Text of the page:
Want to know what books Tim Mackintosh-Smith recommends on their reading list? We've researched interviews, social media posts, podcasts, and articles to build a comprehensive list of Tim Mackintosh-Smith's favorite book recommendations of all time.
In Night & Horses & the Desert we encounter the... more
Tim Mackintosh-SmithIt’s been said before by others, but I think reading is travel and travel is reading. As a travel writer I’m very conscious that they are twins or different sides of the same coin. In Arabic, the word for travelling is safar and from the same Arabic root you get the word sifr, meaning an old-fashioned volume of a book or a scroll. The reason they come from the same root is because when you... (Source)
Tim Mackintosh-SmithI chose it because it’s got boys’ stuff in it and I’m quite into boys’ stuff. It’s about how you put things together, how you build things. It’s about this journey from Muscat [in Oman] to Guangzhou or Canton in China. A substantial part of the book is about his research of how you make a sewn boat or ship, which is what his boat was. Not that the boat was made of cloth, but the planks, rather... (Source)
In addition to its entertainment value, The Road to Oxiana also serves as a rare account of the architectural... more
Colin ThubronOxiana is a coinage of his, and it doesn’t geographically specifically exist. It was a way of saying Persia (as it was to him) and Afghanistan. Byron’s journey starts in Venice and ends in what is now Pakistan. He went there in 1933-34, not long before he died in World War II, drowned when his ship was torpedoed. Although the book is terrifically chauvinistic – he’s appalling when he writes about... (Source)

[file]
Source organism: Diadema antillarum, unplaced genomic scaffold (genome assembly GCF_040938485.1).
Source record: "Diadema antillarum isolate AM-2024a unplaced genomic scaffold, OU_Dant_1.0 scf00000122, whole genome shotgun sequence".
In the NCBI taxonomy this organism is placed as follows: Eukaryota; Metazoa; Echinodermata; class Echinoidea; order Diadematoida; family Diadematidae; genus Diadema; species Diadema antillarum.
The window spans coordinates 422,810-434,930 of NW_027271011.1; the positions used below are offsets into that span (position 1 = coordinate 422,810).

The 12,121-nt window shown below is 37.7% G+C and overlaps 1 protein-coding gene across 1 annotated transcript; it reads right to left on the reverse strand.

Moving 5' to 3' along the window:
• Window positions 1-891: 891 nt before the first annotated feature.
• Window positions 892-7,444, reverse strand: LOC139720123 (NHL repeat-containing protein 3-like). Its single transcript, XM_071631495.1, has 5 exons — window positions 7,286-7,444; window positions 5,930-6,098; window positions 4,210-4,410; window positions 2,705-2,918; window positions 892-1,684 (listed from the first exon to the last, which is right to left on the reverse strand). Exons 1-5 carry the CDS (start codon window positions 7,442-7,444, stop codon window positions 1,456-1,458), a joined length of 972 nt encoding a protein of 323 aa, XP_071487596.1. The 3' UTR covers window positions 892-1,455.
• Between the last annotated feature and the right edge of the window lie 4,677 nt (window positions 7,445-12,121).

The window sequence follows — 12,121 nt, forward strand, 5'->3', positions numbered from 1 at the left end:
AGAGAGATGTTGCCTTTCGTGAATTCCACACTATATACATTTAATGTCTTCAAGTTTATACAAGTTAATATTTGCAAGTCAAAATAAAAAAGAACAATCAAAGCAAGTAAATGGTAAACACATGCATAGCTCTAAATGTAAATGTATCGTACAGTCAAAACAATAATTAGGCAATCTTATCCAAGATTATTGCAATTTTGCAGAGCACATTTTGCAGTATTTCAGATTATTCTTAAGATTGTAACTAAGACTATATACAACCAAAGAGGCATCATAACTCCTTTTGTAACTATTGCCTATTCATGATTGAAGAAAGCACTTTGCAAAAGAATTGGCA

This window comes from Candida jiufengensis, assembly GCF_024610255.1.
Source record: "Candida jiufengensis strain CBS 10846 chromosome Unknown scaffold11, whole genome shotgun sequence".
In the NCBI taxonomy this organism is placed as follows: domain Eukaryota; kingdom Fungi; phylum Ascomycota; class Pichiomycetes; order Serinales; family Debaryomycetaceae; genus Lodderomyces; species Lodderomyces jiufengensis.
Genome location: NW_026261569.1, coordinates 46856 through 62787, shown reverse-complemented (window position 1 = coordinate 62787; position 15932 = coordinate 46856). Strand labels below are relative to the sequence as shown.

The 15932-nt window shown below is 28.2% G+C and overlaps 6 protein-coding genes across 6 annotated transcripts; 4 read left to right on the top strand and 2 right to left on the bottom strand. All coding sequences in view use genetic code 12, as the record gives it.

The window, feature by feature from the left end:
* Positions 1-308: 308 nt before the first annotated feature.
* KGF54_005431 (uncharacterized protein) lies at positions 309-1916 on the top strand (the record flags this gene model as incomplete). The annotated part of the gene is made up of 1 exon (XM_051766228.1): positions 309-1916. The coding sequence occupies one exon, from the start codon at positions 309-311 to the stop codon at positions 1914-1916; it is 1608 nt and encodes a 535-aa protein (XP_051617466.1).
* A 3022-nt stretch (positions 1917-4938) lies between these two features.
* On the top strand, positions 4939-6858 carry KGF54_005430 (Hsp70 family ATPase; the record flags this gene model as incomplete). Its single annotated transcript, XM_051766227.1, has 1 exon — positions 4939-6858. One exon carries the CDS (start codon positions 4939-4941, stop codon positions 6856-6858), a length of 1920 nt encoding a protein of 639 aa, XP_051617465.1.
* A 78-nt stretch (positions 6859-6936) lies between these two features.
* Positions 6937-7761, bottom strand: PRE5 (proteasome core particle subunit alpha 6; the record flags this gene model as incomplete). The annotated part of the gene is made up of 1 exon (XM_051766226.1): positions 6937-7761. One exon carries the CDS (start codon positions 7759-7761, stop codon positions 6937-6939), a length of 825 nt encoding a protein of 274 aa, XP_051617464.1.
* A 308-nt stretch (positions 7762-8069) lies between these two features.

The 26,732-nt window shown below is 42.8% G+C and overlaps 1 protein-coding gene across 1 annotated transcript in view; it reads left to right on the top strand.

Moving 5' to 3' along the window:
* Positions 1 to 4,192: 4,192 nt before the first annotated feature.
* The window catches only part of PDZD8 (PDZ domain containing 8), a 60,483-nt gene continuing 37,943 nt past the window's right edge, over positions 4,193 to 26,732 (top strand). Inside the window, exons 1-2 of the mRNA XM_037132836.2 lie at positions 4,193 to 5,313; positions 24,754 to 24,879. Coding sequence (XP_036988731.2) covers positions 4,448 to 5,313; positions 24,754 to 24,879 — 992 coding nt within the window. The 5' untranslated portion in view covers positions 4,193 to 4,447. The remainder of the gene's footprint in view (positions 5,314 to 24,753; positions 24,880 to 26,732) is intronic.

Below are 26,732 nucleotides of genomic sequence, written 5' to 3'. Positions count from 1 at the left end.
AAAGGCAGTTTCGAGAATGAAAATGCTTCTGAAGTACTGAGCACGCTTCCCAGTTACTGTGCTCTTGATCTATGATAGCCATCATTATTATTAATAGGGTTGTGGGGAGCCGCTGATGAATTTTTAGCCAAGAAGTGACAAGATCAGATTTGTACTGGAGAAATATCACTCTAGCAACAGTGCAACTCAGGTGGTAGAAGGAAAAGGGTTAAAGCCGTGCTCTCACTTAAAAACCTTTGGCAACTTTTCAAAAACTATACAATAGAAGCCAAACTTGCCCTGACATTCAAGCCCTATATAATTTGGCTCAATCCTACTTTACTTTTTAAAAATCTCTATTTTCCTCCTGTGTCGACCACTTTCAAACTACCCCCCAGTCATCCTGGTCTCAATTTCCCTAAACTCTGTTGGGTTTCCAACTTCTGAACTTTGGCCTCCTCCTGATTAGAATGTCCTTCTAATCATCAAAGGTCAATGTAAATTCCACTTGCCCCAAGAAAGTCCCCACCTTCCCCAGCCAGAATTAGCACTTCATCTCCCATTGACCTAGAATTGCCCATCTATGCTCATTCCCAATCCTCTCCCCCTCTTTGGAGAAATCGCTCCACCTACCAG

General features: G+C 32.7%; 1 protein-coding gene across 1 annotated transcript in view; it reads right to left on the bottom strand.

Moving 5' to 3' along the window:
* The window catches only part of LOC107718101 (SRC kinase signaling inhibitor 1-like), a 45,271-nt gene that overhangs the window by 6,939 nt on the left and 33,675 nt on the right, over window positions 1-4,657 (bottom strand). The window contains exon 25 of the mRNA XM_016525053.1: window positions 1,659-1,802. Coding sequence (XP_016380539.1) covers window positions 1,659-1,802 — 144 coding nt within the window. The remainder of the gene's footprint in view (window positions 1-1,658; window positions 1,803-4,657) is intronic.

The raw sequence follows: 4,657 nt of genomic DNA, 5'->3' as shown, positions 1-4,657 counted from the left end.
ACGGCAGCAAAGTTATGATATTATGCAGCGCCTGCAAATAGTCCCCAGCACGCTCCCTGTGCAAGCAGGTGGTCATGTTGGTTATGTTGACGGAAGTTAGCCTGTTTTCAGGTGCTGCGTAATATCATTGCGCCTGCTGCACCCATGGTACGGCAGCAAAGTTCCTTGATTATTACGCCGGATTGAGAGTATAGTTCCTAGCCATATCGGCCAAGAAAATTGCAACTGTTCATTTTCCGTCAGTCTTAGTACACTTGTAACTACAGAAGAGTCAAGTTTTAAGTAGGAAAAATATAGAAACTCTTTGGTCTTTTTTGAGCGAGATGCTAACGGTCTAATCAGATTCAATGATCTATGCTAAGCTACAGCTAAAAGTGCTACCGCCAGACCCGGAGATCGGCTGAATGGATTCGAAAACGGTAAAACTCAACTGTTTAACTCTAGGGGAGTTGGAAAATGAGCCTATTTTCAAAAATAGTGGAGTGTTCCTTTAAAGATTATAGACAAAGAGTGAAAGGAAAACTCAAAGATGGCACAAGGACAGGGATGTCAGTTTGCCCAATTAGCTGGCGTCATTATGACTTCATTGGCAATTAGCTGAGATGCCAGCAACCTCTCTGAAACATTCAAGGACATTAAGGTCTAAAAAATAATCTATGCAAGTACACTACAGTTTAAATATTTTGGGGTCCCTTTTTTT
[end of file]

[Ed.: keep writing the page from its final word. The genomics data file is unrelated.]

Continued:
Tim Mackintosh-SmithI recently wrote about this book and hooked what I wrote on what Chatwin said about it – that it was a sacred text – and what Wilfred Thesiger said, which was that it was a lot of nonsense. I think you can reconcile these views. It’s actually why I like the book. It’s sacred nonsense, or Robert Byron is a holy fool, if that makes sense. It’s nonsense because he sort of explodes the usual... (Source)
Ziauddin SardarTravel is both a physical and a mental exercise – it is about immersing yourself in another culture. Travelling is the process of letting go of yourself and immersing yourself into different ways of knowing and seeing. If you cannot do this, you haven’t travelled. It’s certainly not a holiday – travelling is not staying in five-star hotels. (Source)
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